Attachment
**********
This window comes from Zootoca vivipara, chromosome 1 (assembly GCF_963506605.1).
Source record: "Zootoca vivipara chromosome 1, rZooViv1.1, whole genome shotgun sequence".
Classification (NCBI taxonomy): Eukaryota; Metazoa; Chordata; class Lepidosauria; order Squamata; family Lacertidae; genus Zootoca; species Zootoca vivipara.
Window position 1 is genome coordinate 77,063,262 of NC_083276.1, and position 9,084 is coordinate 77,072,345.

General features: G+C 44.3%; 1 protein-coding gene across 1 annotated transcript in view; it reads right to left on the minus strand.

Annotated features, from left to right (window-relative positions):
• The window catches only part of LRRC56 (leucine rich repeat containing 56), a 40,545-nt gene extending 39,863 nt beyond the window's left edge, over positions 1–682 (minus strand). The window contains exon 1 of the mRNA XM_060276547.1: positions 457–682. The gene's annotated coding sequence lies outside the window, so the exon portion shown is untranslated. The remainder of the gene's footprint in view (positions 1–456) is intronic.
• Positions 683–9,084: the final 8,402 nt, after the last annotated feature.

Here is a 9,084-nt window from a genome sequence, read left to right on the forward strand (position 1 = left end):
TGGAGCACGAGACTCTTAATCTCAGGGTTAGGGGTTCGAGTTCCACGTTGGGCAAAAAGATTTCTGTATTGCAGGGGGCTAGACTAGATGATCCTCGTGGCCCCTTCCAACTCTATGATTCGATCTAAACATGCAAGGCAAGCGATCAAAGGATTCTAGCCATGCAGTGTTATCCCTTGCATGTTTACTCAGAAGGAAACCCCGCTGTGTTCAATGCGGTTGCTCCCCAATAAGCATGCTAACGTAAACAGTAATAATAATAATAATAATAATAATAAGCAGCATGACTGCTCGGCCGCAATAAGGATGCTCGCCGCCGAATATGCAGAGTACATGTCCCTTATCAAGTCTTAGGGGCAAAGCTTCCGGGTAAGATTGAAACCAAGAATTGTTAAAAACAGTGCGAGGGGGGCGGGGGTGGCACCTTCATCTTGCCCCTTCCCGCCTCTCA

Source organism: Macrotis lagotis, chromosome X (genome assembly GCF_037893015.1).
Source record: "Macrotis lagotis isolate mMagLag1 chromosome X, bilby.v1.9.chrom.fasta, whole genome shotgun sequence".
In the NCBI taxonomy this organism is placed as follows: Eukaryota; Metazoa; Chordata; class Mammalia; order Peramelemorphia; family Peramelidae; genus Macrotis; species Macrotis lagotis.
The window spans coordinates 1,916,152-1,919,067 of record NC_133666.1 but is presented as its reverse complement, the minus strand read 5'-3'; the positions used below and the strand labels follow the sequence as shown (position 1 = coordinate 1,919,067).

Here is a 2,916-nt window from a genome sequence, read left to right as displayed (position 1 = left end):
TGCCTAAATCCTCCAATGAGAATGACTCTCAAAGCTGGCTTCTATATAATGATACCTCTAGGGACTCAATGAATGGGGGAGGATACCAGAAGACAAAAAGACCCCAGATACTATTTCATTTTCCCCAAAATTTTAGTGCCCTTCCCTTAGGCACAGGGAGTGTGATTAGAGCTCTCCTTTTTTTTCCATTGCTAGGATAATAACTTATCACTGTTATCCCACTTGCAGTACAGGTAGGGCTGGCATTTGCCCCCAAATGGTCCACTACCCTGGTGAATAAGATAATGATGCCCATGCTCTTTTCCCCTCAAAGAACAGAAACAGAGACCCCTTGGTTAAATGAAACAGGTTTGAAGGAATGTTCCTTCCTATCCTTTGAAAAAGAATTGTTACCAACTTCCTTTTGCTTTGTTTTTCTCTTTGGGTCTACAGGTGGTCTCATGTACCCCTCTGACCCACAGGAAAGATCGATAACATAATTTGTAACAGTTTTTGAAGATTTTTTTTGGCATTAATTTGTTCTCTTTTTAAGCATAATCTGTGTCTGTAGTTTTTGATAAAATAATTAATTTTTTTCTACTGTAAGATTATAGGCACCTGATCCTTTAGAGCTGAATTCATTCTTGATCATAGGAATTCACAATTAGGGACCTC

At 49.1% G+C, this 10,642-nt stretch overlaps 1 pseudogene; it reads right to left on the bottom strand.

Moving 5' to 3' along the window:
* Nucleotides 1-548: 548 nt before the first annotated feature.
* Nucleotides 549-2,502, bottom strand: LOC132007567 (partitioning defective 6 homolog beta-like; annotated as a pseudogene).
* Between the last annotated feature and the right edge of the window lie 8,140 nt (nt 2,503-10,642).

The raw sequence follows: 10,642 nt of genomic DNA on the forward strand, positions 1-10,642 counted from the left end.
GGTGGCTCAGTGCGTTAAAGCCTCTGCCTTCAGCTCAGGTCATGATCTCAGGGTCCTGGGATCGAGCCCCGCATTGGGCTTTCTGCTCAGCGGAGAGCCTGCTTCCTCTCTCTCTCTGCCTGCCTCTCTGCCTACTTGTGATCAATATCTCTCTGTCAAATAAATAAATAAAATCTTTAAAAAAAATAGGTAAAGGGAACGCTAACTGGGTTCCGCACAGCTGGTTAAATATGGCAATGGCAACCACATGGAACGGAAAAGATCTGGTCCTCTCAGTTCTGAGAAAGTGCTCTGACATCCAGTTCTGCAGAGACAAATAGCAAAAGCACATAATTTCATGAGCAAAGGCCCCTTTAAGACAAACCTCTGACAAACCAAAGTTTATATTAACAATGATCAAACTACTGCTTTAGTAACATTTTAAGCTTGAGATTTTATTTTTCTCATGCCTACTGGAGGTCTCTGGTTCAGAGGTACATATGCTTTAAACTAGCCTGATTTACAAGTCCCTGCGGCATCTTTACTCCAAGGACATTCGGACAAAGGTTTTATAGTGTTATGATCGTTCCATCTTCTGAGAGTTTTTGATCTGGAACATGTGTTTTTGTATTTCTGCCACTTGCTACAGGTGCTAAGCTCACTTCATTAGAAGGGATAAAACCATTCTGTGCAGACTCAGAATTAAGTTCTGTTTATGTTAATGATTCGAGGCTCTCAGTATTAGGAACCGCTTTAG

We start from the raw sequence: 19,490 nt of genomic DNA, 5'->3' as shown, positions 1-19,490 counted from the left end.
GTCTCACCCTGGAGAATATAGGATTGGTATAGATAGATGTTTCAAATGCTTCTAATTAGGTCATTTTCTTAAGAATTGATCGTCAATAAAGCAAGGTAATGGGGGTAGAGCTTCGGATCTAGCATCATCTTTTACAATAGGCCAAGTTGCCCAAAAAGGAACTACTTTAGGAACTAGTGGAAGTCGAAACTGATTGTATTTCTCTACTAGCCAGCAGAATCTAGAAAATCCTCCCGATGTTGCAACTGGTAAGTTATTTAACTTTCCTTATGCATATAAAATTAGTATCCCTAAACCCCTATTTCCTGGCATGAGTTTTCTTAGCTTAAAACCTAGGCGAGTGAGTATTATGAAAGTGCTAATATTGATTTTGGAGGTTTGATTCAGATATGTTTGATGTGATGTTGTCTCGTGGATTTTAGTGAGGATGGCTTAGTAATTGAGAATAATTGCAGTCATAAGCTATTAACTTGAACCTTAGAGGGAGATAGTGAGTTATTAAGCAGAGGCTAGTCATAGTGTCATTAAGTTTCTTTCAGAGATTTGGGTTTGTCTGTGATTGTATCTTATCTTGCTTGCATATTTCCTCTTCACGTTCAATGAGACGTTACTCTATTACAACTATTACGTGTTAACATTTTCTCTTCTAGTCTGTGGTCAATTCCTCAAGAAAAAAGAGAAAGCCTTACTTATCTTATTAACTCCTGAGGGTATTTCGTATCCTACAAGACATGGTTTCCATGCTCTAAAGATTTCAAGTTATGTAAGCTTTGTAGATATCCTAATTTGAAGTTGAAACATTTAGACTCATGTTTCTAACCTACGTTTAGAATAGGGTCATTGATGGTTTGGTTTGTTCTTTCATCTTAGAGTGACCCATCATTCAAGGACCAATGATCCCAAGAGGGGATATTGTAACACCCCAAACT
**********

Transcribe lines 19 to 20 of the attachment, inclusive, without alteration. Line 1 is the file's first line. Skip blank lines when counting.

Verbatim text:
* Nucleotides 1-548: 548 nt before the first annotated feature.
* Nucleotides 549-2,502, bottom strand: LOC132007567 (partitioning defective 6 homolog beta-like; annotated as a pseudogene).